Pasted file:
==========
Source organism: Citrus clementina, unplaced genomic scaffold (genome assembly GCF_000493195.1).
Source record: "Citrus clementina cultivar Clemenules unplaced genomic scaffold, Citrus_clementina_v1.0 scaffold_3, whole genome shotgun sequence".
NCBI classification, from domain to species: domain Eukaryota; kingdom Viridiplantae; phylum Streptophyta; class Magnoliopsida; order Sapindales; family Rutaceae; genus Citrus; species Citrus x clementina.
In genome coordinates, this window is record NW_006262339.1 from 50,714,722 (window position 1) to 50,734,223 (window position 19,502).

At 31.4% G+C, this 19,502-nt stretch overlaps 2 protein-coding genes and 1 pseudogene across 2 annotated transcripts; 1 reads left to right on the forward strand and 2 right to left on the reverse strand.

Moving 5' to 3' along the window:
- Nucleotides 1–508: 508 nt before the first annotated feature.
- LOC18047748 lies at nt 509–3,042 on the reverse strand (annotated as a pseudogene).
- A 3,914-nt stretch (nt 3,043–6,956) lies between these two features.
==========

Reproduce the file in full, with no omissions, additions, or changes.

Source organism: Citrus clementina, unplaced genomic scaffold (genome assembly GCF_000493195.1).
Source record: "Citrus clementina cultivar Clemenules unplaced genomic scaffold, Citrus_clementina_v1.0 scaffold_3, whole genome shotgun sequence".
NCBI classification, from domain to species: domain Eukaryota; kingdom Viridiplantae; phylum Streptophyta; class Magnoliopsida; order Sapindales; family Rutaceae; genus Citrus; species Citrus x clementina.
In genome coordinates, this window is record NW_006262339.1 from 50,714,722 (window position 1) to 50,734,223 (window position 19,502).

At 31.4% G+C, this 19,502-nt stretch overlaps 2 protein-coding genes and 1 pseudogene across 2 annotated transcripts; 1 reads left to right on the forward strand and 2 right to left on the reverse strand.

Moving 5' to 3' along the window:
- Nucleotides 1–508: 508 nt before the first annotated feature.
- LOC18047748 lies at nt 509–3,042 on the reverse strand (annotated as a pseudogene).
- A 3,914-nt stretch (nt 3,043–6,956) lies between these two features.